Finally we left this unseen cowboy behind and climbed onwards. The path was another strength sapper, not particularly steep, but long and snaking. I stopped a few times and I noticed that even Bod, who had suffered a painful foot all week, was taking rest breaks. For all the effort involved Furrow Hill was indeed a fine place. Similar to Bradnor Hill, its summit was a wide plateau of rolling grassland dotted here and there with clumps of lonely trees. The views were as good as any we had enjoyed all day, and it was a fitting finale to all the hills we had crossed during the week. Like Hergest Ridge before it I was captured by its wild open spaces, the winds whispering through the grass and the sweeping vistas it offered.
I made the last few yards up towards where the others waited.
"Have you seen my guidebook?" Colin called down to me.
I shook my head.
"It must have worked its way up and fell out on the path," he said dejectedly.
"Yeah," I gasped, "just like my lungs."
Fortunately he had lost his dog-eared copy of the current weeks walking and not the autographed guide purchased from Knighton earlier.
A wind down into Knighton, the missing miles explained, a Plan B ....
The long crest of Furrow Hill treated us benevolently once we made it to the top. We seemed to have discovered an even larger version of Bradnor Hill with acres of rolling grass, gorse bushes scratching a meagre living out of the thin soil, sheep in their hordes grazing, and the cool clean air. A small stand of evergreens clustered together at the apex of one minor rise, looking out of place and alien in this prairie. During the winter the cold eastern wind would bite them hard, and gales from the south west also had unrestricted access to them, but somehow they thrived.
We picked up the trail as it ran along the boundary of a sheep enclosure, pointlessly erected as far as I could tell since the sheep seemed to be pretty much free range,
On top of Furrow Hill
We began the slow wind down from Furrow Hill eventually picking up Offa's Dyke once more to enjoy another bout of lumpy, uncertain terrain until we left it to head off across pastures. There was just one more steep meadow to negotiate and as we passed through this gate Colin and I noticed that the section of dyke that bordered it was the most impressive example we had yet seen. This part of the dyke, fenced off from trespassing feet, rose easily twenty feet from ditch to crown and apart from the odd tree sprouting out of it, looked as solid and impregnable as the day it was first raised.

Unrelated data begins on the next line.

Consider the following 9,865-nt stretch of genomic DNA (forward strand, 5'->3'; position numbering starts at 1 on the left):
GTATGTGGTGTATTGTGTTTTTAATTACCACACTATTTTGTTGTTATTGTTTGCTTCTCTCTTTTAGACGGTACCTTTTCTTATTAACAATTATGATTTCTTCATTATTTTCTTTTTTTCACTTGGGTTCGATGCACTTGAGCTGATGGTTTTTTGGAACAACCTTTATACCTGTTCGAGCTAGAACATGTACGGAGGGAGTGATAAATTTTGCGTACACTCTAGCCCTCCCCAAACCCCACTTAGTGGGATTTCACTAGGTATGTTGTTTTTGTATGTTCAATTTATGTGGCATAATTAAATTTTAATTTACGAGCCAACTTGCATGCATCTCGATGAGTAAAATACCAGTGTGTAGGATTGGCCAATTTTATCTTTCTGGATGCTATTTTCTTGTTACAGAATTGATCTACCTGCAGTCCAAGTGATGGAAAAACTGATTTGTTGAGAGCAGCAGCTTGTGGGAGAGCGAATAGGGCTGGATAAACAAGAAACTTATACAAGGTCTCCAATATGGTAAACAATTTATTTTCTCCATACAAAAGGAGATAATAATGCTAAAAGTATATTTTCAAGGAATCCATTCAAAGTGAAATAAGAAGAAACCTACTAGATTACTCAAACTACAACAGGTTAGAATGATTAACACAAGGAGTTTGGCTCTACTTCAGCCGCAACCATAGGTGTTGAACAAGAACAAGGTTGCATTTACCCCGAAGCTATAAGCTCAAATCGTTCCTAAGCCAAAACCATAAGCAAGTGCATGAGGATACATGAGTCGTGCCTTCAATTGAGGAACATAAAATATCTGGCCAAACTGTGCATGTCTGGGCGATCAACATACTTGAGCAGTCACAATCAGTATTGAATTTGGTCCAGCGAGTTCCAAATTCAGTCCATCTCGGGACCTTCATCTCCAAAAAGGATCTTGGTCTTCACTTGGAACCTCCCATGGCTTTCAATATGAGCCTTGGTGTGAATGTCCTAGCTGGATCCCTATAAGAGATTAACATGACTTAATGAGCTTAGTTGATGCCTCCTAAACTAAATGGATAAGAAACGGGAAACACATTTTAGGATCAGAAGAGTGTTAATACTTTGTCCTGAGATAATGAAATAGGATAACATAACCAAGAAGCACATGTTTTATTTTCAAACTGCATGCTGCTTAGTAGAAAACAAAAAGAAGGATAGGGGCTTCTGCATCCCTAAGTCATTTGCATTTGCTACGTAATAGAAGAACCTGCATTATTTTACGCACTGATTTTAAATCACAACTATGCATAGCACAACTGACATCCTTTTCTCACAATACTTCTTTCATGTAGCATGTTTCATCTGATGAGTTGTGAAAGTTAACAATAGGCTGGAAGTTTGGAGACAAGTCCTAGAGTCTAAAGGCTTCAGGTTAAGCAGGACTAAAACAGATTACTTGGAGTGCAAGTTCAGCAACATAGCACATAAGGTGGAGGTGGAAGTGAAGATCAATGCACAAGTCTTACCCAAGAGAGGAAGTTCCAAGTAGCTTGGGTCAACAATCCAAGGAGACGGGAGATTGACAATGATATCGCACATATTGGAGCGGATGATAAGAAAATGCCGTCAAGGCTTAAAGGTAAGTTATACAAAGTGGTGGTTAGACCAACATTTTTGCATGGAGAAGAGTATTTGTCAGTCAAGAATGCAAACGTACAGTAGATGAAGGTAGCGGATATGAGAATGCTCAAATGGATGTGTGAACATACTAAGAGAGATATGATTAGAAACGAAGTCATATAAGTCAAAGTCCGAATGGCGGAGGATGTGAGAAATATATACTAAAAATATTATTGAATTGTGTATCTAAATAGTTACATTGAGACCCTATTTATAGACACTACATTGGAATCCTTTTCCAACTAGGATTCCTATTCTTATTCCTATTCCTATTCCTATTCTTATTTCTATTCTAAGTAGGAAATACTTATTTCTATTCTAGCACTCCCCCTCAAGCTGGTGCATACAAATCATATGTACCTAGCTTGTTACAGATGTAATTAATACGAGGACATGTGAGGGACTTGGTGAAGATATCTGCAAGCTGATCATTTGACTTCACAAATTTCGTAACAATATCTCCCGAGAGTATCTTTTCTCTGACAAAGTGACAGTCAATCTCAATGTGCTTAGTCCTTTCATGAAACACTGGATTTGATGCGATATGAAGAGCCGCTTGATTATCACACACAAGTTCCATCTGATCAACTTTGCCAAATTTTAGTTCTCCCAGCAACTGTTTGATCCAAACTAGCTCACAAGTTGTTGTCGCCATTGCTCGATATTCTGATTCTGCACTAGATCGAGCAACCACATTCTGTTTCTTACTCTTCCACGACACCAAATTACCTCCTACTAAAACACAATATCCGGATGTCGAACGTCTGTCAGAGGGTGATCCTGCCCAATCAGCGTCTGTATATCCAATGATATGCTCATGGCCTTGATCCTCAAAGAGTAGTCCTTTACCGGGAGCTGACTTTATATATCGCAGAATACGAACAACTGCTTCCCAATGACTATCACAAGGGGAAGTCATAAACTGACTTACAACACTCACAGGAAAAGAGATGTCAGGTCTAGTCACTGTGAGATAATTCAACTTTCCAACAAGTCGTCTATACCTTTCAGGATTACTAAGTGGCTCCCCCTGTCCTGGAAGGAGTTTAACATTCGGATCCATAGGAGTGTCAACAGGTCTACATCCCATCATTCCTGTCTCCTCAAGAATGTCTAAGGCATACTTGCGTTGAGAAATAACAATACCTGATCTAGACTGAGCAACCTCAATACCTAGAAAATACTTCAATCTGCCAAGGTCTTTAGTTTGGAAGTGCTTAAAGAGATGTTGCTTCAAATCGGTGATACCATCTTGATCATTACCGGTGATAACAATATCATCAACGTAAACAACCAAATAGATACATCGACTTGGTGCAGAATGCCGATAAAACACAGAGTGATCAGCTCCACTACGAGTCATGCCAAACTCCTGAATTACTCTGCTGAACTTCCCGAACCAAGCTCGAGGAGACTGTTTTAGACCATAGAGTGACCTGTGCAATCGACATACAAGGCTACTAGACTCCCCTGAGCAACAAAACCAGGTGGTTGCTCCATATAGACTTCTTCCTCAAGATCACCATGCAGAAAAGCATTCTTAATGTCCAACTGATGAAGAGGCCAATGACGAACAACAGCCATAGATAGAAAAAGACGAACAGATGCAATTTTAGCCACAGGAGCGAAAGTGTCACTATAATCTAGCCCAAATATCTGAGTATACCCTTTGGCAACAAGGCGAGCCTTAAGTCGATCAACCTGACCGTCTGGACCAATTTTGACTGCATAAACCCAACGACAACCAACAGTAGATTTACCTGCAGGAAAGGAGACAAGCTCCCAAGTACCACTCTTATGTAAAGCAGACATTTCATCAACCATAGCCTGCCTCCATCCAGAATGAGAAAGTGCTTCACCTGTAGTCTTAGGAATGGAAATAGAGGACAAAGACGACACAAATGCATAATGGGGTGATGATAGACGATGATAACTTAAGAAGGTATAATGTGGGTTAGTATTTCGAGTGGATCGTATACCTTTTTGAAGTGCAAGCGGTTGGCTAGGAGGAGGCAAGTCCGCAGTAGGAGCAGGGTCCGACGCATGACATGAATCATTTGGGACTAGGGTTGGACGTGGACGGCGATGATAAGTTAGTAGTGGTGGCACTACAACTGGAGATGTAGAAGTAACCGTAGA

We entered woodland and knew that we drew near to Knighton as we began to see young families enjoying the still evening, and folk taking their dogs for a final constitutional. A park of some sort began to emerge through the trees to our right, complete with a tiny pitch and putt golf course. We walked along for what seemed like quite a long time and just as we were wondering where Knighton had gone the path tipped us off the hill in a series of steeply pitched wooded paths, tree roots and loose stones playing a final farewell tune on our tired feet. We spilled out onto a road and followed it along and then down into Knighton itself, walking along its high street past a pub bedecked with Welsh flags, and finally to the Offa's Dyke visitor centre.
Knighton has an English sounding name but the town has been proudly confirmed as Welsh for almost five hundred years, ever since the Act of Union. Colin acknowledged this by subtly hiding the St. Georges cross motif on his baseball cap, not that any of us felt in the least threatened by Knighton. It seemed to be half asleep.
There was a signpost outside the centre which pointed north and south along Offa's Dyke path. Northwards (our walk for next year) it read 97 miles. Southwards, the way we had come, it read 80 miles.
Knighton and journey's end
Bod shrugged. "We've probably walked more than 90 miles anyway, taking all the gradients into account."
We stripped off all of our sweaty dusty gear, congratulated ourselves on a weeks walking completed, and headed back to Ross-On-Wye, via Kington, to indulge in a little celebratory imbibing.
We talked about the route we would be following next year and about the killer first day from Knighton to Brompton, which was allegedly the most arduous part of the entire route. We decided to return in May and do this section as a one-off walk. It made sense; we would knock of 15 miles from the weeks walking in September, we would not wear ourselves out on the first day of a long walk, and if by some unlucky chance we injured ourselves we would have a good 4 months to recover in time to enjoy the rest of the walk from Brompton to Prestatyn.
Celebration: The Man O' Ross Pub, Ross-On-Wye ....
We settled down at the Man Of Ross pub for an excellent meal and several rounds of the inns finest ale. Jo, not much of a late night person, took a taxi back to Brock Cottage after a couple of pints, but Bod Colin and I relaxed over another few beers, joined by the landlord who didn't kick us out until quite late. Colin and I arrived back at Brock Cottage and before we called it a night we took a last beer out into his garden, watched the stars, and chatted about the last six days. We always felt the same after completing a long distant hike. A sense of achievement tinged with sadness that it was all over for another year. Soon it would be a return to the routine of work and the daily drone of normal life. Soon the winter would arrive and the sunny mellow days of September would seem a long, long time ago. By the time I fell into bed, untroubled by the thought of an early rising, it was after 3 a.m.
See Route on ......